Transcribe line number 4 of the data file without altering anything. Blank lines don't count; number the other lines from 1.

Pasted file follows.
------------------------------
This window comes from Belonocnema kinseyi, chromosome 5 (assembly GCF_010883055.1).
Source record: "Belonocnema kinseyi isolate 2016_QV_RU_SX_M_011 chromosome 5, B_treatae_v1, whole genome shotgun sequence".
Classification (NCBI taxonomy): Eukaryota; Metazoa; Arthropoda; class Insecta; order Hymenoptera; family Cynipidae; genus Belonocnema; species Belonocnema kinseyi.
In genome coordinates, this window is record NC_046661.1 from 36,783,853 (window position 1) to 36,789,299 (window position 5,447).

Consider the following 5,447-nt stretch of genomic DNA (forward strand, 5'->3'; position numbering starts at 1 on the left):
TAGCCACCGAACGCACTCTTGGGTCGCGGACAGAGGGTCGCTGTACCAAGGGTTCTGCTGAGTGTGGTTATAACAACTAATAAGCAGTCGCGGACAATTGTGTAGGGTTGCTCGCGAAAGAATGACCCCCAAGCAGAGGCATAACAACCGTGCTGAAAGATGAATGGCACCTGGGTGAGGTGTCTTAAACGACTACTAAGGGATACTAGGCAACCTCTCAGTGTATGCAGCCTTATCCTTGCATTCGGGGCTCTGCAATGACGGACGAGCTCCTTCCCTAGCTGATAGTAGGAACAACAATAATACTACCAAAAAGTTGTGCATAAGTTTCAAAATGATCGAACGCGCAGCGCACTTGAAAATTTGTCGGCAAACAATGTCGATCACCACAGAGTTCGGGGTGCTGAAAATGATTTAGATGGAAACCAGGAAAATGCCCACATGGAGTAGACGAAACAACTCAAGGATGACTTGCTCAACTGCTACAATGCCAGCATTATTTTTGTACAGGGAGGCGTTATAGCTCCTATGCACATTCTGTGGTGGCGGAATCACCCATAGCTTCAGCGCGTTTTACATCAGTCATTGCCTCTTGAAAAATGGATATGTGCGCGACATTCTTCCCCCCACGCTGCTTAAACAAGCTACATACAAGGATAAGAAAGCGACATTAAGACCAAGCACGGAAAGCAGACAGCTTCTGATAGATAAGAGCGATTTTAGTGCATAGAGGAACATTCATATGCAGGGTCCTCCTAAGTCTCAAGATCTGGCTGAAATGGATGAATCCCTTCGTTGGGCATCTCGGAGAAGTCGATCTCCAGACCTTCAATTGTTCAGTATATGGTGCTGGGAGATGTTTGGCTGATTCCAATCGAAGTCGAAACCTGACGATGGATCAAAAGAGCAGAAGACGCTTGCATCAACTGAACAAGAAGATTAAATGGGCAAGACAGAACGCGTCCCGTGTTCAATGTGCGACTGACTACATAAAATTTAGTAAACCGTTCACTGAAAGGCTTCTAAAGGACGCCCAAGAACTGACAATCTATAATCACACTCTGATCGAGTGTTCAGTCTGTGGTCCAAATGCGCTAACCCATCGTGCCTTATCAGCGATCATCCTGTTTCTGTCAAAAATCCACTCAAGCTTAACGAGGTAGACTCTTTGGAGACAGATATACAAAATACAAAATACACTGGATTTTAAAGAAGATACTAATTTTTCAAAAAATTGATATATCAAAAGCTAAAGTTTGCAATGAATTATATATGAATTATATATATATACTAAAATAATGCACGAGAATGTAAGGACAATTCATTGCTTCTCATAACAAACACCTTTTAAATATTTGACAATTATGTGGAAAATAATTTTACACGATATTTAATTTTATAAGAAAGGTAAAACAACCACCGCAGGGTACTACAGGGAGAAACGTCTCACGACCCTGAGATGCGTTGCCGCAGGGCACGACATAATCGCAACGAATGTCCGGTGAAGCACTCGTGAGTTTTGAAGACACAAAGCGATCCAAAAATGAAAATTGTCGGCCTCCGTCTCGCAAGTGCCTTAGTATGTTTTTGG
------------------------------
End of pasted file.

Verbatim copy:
In genome coordinates, this window is record NC_046661.1 from 36,783,853 (window position 1) to 36,789,299 (window position 5,447).